I had avoided watching Defiance, because I’d seen some photos prior to the airing of the show, and frankly, I wasn’t impressed. I also didn’t know if the show would make it past a first season, and over the last few years, I’ve gotten extremely leery of Syfy and their ability to stand behind a promising series. So, long story short, I chose to wait and see.
Then I forgot about the show.
Last weekend, however, I saw it pop up on Amazon Prime Instant Video and was like, wow, totally missed that one. I watched the Pilot and then more than half the season, and although it’s not the best thing ever, there are definitely aspects of the series that I enjoy and certain themes I’d like to see explored in the rest of the first season and in season 2 when it comes (season 2 of Defiance premieres June 19, 2014).
The most underdeveloped part of the series, in my opinion?
Christie and Alak. Their interspecies relationship has a ton of conflict and while the show touches on that story every so often in the first season, it hasn’t really broken out. (I’m not quite finished with the season, so if there’s something I’m missing here, I’ll update later.)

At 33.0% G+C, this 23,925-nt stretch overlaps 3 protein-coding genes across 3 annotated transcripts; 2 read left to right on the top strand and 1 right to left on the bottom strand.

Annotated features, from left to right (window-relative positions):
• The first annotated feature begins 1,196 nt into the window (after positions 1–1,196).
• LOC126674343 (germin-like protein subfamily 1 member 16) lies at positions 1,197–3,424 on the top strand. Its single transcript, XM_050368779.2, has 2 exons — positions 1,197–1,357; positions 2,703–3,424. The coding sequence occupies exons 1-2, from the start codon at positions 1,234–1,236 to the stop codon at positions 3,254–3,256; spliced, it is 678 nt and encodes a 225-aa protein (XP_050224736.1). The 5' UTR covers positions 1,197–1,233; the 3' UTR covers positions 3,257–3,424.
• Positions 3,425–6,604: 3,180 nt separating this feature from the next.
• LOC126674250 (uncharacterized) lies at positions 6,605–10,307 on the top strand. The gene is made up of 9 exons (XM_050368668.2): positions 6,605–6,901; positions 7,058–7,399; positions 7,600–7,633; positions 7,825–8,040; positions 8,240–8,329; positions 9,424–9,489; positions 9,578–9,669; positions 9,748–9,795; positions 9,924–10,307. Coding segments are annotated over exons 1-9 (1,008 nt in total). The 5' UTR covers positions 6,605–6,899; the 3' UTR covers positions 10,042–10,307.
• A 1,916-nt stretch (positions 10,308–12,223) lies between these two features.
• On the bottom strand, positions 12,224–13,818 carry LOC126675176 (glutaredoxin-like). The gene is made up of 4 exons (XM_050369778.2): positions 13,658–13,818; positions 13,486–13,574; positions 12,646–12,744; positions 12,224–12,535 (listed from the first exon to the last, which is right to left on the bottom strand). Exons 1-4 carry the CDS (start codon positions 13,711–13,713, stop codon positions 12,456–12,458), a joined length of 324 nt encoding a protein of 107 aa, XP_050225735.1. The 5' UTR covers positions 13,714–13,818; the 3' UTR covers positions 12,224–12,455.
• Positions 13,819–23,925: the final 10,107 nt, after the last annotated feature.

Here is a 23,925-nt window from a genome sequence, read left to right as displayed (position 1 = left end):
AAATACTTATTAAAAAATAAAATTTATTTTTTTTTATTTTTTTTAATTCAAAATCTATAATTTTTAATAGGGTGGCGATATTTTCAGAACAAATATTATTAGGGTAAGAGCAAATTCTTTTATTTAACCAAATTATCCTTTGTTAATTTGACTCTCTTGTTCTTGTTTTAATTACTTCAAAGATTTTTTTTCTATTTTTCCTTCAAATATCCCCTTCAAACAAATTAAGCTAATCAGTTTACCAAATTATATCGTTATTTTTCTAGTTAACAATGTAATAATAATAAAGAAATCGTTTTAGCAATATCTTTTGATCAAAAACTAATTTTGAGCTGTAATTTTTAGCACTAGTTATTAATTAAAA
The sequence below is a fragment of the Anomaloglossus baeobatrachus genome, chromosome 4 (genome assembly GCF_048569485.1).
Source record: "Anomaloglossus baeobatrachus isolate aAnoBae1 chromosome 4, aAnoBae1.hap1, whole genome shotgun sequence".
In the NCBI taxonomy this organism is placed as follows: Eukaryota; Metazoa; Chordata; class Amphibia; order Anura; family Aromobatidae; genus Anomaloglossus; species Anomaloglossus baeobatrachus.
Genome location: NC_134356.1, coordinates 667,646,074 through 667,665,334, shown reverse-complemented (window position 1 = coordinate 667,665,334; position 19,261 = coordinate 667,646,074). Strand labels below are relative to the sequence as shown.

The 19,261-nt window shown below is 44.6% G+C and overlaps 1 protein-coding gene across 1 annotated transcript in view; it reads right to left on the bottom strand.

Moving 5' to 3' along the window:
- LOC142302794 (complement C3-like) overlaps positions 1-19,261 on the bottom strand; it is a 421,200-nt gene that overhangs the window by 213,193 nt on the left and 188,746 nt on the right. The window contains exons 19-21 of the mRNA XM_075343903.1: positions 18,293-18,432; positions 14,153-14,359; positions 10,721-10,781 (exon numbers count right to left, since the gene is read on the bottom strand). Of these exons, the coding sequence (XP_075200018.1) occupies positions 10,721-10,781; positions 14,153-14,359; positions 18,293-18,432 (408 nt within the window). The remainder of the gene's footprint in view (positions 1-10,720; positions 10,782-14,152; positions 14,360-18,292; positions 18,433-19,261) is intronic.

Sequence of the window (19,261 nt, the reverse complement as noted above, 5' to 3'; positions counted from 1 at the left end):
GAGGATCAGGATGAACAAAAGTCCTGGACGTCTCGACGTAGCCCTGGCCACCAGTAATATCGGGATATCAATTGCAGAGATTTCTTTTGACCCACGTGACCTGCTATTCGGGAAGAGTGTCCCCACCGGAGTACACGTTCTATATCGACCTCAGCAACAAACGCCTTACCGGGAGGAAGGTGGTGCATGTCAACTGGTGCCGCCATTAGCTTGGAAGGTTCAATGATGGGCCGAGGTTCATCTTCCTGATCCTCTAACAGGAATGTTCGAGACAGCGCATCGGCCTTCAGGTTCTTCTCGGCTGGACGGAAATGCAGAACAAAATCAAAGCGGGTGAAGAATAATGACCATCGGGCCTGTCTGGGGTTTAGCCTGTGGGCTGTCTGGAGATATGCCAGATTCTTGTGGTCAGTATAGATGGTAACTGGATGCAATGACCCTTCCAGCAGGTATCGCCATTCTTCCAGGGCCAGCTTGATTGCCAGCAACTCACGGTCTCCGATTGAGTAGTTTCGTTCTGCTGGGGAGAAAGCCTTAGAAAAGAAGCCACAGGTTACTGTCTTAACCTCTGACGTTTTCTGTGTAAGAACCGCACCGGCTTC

The most overdeveloped parts of the series, in my opinion?
Kenya. This is really the most glaring, uninteresting part of the show. I can’t even really think of how this could have played out better, although I’m sure someone could have figured it out. I’d accept this a lot better if the prostitute angle had played some kind of integral role so far, but it hasn’t. It’s mostly been set dressing, and bland at that.
Irisa’s badassery. She kind of annoys me. I mean, horrible childhood = bitch with issues. I want to like her and I think I could if she softened up a bit. She could give some of her bitchery to Amanda. That’s one I’d like to see toughen up. I find her mommy vibe as annoying as I find Irisa’s bitchiness.
And that’s the thing. The female characters on the show, with the exception of Stahma, all seem to be a tad too cliche for me. The men? Not bad at all, well rounded and interesting. The women? Not so much.
All that said, though, I’m enjoying the show, and I’m willing to overlook the trite and cliché for the good stuff.